Monday, 4 November 2013

Julian Anderson Wigmore Hall

Julian Anderson's first opera The Thebans comes to the ENO next year. Any opera by a major British composer is important, so Julian Anderson Day at the Wigmore Hall provided welcome insight.  Anderson has just been appointed Composer in Residence at the Wigmore Hall, the latest acolade in a career that will probably win him a knighthood at some stage.. He's a big figure in British music, as a teacher, presenter and musician. His music is accessible enough to have broad appeal, and original enough to earn respect.

"Harmony" from The Thebans featured at this year's BBC Proms but those few minutes could hardly make much impact, though they reflected Anderson's interest in writing large choral pieces. Ironically, the chamber works at the Wigmore Hall might give better clues as to what The Thebans might be like.

Writing opera is very different to writing abstract music. Anderson, however, has always been a surprisingly graphic composer. Visual images inspire his music and enrich its interpretation. His Alhambra Fantasy (2000) was stimulated by Islamic architecture, his Eden (2004) by Brancusi, The Book of Hours (2005) by the miniatures in  Trés riches heures du Duc de Berry, and even Symphony (2003), despite its non-commital title, owes much to the paintings of Sibelius's friend, Axel Gallen-Kallela. Perhaps it's relevant that Anderson studied with Tristan Murail and others influenced by Olivier Messiaen, a composer who believed in a synthesis of sound and colour.  This bodes well for The Thebans. Not many composers think visually, so if Anderson's librettist, playwright Frank McGuinness, comes up with a good script. the ENO might have a hit on its hands..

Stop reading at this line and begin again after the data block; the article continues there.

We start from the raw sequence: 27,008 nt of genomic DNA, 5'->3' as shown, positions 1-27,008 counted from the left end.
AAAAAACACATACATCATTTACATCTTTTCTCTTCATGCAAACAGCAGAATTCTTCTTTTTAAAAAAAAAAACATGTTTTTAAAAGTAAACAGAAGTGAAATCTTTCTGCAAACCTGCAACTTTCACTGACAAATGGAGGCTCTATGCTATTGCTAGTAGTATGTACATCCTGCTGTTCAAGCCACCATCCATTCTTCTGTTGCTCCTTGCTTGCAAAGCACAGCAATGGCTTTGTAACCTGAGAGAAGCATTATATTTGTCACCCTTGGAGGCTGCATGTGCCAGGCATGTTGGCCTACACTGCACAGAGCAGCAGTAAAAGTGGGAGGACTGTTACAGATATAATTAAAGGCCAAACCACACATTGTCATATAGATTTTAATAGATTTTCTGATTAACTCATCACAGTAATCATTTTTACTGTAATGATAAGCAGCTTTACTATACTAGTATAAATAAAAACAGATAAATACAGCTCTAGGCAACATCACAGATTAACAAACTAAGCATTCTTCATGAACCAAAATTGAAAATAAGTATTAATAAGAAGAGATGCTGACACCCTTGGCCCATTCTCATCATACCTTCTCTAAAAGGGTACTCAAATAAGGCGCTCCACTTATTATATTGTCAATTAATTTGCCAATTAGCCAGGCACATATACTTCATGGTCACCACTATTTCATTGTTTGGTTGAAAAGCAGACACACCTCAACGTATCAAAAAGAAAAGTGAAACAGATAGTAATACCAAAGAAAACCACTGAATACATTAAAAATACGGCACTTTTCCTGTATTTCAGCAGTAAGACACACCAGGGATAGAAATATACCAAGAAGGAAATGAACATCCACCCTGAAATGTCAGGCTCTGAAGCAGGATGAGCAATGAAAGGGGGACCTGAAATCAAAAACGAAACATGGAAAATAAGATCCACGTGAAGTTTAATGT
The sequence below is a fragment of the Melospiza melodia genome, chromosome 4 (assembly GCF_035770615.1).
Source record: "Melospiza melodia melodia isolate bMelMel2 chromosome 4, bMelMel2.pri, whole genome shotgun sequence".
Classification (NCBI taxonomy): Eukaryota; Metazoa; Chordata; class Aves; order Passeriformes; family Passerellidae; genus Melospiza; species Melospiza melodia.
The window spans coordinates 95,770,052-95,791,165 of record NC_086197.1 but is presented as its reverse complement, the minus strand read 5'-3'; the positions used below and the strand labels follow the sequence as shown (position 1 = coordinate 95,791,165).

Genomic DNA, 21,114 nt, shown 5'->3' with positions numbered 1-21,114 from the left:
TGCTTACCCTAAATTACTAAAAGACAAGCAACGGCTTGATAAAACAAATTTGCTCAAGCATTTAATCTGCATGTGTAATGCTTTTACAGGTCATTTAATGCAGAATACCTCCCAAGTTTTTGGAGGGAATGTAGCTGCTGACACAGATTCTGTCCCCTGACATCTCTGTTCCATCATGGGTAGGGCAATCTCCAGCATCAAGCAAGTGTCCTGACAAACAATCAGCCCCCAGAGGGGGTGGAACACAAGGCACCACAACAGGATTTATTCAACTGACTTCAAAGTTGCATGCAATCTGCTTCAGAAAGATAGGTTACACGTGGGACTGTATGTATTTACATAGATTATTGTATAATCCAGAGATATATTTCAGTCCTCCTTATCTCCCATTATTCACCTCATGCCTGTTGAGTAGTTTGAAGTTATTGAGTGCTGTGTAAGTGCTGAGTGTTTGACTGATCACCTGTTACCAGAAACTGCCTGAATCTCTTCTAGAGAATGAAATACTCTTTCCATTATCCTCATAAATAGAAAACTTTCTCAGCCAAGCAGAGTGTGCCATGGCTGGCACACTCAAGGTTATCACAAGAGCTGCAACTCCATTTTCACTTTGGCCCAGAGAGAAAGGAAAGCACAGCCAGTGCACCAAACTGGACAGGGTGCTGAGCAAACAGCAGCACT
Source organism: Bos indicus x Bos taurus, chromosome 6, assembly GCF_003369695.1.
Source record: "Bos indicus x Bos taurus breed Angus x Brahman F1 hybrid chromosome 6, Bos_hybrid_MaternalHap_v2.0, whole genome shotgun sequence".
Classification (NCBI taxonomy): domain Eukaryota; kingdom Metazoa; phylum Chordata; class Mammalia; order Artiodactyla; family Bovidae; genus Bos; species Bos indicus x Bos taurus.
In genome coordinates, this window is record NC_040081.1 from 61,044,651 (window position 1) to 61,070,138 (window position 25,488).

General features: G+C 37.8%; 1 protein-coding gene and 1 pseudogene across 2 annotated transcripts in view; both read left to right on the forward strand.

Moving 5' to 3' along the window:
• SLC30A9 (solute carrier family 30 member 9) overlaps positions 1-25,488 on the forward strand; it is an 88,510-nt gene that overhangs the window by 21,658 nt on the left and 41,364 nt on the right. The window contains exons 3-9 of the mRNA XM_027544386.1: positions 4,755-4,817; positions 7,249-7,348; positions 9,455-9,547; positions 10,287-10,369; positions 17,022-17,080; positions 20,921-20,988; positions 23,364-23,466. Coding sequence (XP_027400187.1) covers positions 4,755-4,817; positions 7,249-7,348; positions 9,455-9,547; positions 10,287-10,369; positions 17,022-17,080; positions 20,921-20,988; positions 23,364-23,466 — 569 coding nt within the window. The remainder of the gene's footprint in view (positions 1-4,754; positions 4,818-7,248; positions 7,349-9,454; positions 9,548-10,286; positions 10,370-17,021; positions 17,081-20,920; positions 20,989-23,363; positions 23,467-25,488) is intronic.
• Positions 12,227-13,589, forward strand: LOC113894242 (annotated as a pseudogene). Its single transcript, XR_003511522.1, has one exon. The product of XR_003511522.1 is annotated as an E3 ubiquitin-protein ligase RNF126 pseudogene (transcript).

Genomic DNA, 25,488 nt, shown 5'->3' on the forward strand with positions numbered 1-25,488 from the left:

Anderson's Another Prayer (2012) isn't visual, but inspired by the untempered pitches in Bartók's original Violin Sonata (1944), so hearing it played by András Keller was specially rewarding. Keller is perhaps one of the greatest interpreters of Bartók and Kurtág, so the wild urgency he brought to the piece felt intuitively idiomatic. Snatches of melody appear, like ghosts of Hungarian peasant dance, untamed and elusive. It's technically challenging, involving subtle changes in bowing technique and pressure. The pace accelerates until it levitate into the highest harmonic pitches the instrument can reach. Quite dramatic. 

"Music is pictures of music", Hans Abrahamsen has said. "....the fictional aspect that one moves around in an imaginary space of music." At the Wigmore Hall, members of the Aurora Orchestra played Abrahamsen's Walden, written thirty years ago. It's the wind quintet precursor of Abrahamsen's Wald, conducted by Oliver Knussen at the BBC Proms in 2010. The horn (Katie Pryce) leads us deeper into this aural landscape. It feels timeless, like the call of an ancient hunting horn. Bassoon and bass clarinet create dark undertones,while oboe and flute play lilting fragments of melody. But this is by no means mere impressionism. Abrahamsen builds up dense textures from independent and interacting instrumental cells. Just as in nature, multiple layers of sound co-exist. We have to be alert to hear the patterns and nuances. It is in this way that Abrahamsen really translates Henry David Thoreau's concepts. We retreat from "civilization"  and received values into a pure state of listening. Walden feels organic, as if it's resonating physical and emotional processes.